The latest news on the U.S. Postal Service is not happy news. In the most recent quarter, the USPS saw its losses increase to $3.5 billion. The problem is that revenues continue to decline, as mail volume continues to drop dramatically — yet expenses have increased. The revenue decline is a natural consequence of the continuing movement away from physical to electronic mail. The volume of snail mail has dropped 20% in the last three years, and nearly 2% in the past quarter alone.
Another problem is the fact that Congress passed a law in 2006 requiring the USPS to pay about $5.5 billion into its employee benefits fund every year. The Post Office’s CFO is now arguing that it will not be able to pay these funds this coming year and still cover its costs.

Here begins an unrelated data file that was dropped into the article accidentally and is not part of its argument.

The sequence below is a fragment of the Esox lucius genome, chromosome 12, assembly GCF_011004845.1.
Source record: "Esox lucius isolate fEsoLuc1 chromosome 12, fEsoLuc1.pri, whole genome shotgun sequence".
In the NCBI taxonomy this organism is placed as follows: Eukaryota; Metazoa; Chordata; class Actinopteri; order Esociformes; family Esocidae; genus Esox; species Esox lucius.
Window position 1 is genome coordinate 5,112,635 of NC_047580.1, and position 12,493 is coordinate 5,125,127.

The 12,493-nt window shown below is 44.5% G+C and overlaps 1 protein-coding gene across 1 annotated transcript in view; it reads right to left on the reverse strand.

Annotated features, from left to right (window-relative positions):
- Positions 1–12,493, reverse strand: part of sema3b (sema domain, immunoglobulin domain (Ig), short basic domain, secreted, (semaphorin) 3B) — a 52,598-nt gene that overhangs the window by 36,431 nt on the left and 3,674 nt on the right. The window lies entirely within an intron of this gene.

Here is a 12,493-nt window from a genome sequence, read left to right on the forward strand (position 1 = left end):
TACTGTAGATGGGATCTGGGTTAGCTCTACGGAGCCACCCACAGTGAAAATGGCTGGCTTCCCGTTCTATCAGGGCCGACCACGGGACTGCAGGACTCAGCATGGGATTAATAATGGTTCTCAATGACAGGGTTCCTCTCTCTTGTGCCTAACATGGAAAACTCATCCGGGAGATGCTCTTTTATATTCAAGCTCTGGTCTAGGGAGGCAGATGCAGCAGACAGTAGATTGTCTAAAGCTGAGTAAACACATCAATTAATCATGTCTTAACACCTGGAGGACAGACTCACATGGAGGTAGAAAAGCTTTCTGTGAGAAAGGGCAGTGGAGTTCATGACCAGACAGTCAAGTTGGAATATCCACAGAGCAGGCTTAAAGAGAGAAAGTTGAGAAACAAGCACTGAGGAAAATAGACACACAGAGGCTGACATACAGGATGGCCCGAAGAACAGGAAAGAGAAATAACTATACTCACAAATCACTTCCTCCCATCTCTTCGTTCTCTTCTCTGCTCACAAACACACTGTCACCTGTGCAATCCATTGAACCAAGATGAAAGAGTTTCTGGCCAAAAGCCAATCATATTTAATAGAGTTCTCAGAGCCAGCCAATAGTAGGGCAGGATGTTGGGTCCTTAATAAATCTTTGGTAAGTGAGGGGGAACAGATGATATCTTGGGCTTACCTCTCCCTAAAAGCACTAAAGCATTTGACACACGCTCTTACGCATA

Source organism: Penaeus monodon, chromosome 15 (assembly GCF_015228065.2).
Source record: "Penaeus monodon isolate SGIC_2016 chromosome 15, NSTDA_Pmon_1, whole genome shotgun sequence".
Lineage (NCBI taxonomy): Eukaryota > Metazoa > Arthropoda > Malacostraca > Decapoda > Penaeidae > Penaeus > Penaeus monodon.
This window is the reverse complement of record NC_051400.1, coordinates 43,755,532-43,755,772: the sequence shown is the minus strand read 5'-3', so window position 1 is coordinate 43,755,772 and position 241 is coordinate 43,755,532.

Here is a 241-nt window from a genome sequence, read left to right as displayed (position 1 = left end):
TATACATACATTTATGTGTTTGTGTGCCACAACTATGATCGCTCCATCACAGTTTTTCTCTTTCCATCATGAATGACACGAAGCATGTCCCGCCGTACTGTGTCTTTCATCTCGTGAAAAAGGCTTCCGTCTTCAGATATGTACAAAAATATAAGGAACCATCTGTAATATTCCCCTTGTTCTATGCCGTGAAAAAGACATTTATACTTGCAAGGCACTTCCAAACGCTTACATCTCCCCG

Even after cost-cutting — including reducing work hours by the equivalent of 36,000 full-time workers — the company has lost $5.4 billion so far this year. It has estimated that it will lose about $238 billion over the next decade if it isn’t allowed to change its “business model” by doing such things as cutting Saturday deliveries and exploring “new products.”
Not mentioned is the possibility that the USPS could be privatized, given carte blanche to do as it sees fit, so long as it allowed other companies to deliver first-class mail as well.